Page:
Also known as Shi Hui Tuan, the platform lets users band together to purchase fresh food in bulk — often via a single person who acts as an agent — leading to lower prices for consumers and better cost effectiveness for vendors such as farmers. It also offers non-perishable foods, snacks, health and beauty products, and everyday household items, and promises next-day or same-day delivery for most fresh purchases.
Launched in 2018 and based in Beijing, Nice Tuan claims to serve around 20 million urban households across 100 cities. During the height of China’s Covid-19 lockdown earlier this year, it was designated as an ‘essential service’ by several provincial and municipal-level governments in the country as a supplier of food and agri-commodities to the community.
Nice Tuan will use the new funds to enhance its warehousing and distribution capacity and strengthen its supply chain. Over the next three years it plans to create around 3 million self pick-up points across China, which will allow most of its urban and rural users to collect their group purchases from within a five-minute walk of their home or workplace.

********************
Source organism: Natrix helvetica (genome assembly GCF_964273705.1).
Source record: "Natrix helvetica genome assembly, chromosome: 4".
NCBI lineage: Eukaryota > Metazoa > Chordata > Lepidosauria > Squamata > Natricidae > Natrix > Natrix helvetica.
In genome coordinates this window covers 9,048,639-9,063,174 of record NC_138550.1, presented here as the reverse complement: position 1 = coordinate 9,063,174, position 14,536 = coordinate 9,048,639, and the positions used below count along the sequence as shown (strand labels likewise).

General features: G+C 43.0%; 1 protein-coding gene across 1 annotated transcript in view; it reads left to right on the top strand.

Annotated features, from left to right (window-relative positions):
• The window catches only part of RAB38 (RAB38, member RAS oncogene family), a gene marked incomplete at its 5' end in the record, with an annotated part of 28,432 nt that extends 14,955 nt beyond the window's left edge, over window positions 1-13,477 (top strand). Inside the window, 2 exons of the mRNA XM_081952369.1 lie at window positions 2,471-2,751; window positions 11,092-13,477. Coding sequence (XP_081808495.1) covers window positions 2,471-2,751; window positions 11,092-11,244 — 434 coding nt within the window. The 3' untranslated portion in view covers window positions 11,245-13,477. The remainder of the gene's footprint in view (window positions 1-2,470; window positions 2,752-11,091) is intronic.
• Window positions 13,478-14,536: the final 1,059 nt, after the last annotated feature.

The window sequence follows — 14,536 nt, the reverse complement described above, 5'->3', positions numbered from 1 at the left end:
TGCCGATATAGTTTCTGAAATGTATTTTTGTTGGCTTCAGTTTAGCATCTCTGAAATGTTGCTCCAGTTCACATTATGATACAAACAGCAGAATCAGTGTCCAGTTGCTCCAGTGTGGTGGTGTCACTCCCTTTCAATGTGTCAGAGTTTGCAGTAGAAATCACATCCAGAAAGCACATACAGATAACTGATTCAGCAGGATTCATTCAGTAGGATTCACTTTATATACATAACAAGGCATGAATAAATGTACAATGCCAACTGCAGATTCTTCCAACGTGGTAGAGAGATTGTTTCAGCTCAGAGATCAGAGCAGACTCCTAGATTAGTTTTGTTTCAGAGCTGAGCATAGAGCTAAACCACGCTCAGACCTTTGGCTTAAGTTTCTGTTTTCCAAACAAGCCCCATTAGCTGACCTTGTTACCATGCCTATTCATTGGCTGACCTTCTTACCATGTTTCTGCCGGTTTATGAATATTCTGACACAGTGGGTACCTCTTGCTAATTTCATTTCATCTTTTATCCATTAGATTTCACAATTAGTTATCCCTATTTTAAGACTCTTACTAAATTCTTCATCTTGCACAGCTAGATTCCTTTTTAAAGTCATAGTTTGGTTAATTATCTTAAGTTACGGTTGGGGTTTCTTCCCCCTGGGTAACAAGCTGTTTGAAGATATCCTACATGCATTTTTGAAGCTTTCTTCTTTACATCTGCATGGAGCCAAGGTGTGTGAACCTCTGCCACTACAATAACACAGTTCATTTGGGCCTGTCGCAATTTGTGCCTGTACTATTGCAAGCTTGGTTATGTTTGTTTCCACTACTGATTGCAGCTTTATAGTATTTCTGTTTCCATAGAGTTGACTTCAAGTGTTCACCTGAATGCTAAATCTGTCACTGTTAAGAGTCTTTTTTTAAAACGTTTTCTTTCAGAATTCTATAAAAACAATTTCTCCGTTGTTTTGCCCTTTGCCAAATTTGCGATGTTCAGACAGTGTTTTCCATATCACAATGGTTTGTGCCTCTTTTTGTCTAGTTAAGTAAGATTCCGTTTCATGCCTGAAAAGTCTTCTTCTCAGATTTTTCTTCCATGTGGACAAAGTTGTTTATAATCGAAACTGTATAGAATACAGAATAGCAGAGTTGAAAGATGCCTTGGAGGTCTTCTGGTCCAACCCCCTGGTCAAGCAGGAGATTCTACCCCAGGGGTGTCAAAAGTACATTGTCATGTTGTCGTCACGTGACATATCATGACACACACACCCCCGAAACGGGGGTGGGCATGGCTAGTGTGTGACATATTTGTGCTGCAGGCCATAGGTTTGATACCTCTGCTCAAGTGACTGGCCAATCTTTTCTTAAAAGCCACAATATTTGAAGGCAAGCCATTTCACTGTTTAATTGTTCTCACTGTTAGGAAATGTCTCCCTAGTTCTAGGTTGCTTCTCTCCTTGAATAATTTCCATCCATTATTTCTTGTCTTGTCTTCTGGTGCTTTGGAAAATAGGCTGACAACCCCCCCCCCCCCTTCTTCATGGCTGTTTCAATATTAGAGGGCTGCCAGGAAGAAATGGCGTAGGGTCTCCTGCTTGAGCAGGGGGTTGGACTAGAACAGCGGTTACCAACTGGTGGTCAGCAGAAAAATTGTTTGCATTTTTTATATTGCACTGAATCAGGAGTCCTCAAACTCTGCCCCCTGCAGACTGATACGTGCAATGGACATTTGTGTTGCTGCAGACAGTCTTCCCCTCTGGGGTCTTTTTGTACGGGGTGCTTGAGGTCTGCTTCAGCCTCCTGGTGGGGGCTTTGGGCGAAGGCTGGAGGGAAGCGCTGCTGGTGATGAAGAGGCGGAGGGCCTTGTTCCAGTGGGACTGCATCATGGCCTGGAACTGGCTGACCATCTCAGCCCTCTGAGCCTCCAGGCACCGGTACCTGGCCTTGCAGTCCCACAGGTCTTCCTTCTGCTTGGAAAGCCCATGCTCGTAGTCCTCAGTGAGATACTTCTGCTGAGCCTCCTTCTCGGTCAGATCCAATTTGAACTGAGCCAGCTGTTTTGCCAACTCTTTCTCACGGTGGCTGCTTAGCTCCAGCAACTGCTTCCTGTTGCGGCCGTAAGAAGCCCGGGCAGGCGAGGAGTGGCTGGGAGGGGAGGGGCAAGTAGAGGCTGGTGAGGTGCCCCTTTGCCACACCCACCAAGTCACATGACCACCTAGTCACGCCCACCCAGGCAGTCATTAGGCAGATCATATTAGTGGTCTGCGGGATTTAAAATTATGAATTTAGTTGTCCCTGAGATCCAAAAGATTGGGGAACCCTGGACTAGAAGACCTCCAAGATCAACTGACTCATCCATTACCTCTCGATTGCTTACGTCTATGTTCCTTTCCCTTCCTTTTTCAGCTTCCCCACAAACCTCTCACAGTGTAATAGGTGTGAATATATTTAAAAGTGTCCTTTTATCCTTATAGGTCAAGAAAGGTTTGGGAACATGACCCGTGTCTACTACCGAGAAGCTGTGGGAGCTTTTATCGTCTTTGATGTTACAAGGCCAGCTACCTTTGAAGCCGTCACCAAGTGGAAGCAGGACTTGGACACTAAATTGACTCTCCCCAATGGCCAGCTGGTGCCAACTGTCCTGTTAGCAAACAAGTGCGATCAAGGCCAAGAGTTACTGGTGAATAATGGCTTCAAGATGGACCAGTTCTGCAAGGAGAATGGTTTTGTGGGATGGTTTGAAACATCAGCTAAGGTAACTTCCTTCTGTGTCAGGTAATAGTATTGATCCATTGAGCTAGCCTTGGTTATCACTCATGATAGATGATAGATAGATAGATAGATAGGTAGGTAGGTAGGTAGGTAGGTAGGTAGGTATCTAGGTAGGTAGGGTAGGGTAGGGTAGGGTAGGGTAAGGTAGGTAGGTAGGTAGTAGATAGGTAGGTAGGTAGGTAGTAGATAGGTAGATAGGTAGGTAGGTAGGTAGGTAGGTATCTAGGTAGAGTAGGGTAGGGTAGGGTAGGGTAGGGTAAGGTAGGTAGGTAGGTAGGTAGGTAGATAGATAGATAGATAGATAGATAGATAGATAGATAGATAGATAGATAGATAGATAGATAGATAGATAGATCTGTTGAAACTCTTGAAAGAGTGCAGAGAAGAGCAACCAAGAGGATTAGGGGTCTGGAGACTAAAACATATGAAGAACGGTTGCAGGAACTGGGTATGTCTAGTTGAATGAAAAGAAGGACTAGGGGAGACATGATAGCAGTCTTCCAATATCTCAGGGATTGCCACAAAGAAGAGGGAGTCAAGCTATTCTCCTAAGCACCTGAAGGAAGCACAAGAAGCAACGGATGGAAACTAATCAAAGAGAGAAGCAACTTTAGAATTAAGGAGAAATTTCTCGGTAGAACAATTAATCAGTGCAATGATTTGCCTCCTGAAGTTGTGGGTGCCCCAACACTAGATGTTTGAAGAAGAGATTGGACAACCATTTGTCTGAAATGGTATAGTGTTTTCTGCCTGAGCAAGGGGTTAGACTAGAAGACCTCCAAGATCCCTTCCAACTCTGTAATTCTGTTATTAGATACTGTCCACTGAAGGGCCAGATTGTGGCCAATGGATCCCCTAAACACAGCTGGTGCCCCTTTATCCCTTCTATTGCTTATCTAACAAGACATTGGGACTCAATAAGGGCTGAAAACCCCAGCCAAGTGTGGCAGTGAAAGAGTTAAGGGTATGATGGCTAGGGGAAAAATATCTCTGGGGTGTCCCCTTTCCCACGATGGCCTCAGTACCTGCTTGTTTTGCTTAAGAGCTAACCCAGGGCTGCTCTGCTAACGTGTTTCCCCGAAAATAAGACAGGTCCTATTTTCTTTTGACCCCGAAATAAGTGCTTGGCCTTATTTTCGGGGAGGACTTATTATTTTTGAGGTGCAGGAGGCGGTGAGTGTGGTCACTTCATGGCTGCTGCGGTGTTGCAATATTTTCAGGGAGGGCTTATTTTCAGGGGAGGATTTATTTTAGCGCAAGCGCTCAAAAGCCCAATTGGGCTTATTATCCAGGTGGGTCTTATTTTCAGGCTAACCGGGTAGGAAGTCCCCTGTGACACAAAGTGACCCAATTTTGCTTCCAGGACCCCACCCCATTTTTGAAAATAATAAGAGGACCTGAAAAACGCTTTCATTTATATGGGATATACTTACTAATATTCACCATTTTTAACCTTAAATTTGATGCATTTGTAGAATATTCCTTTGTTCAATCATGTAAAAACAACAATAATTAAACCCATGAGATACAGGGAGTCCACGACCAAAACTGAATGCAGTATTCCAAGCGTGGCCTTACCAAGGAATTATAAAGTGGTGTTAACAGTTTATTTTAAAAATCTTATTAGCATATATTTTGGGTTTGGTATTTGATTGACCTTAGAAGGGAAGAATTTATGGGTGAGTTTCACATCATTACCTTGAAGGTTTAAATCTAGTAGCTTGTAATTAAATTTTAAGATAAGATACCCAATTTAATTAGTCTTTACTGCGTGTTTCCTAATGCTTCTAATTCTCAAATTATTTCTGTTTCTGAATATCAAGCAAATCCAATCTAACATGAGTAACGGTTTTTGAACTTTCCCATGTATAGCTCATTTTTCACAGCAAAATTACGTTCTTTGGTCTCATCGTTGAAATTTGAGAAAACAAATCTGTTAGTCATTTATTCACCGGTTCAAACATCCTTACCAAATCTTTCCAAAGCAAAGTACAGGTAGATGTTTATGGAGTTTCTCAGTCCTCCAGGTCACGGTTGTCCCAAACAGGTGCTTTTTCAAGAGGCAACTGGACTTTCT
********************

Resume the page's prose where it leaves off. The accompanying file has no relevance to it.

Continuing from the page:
This latest investment takes the startup’s total funding to date to almost $300 million, according to a WeChat post from CDH. Of that, at least $250 million has been pumped into the company since the start of the year, including two other $80 million-plus rounds.
In May, Nice Tuan raised $81.4 million in ‘Series C1’ funding in a GGV Capital-led round.
This followed the close of its Series B round in January, which saw it bank $88.3 million from lead investor Alibaba and Chinese VC firms Qiming Venture Partners, China Growth Capital, Joy Capital, and INCE Capital.
Qiming earlier led the startup’s $27.8 million Series A round in May 2019, and participated in its August 2018 seed round alongside Joy Capital and ZhenFund.
Nice Tuan is just one of several social commerce-oriented ‘community e-grocers’ in China that have secured major venture investments of late.
According to the most recent edition of AgFunder’s China AgriFood Startup Investing Report, others to have raised big funds last year include Tongcheng Life, which got $100 million in an August Series B round led by Legend Capital. It scored a further $200 million in Series C funding last month, co-led by livestreaming platform Joyy.
Another Chinese group-buying platform that raised significant capital in 2019 was Chujia Xinxuan, which netted $14 million in Series A funding from GF Xinde Investment Management.
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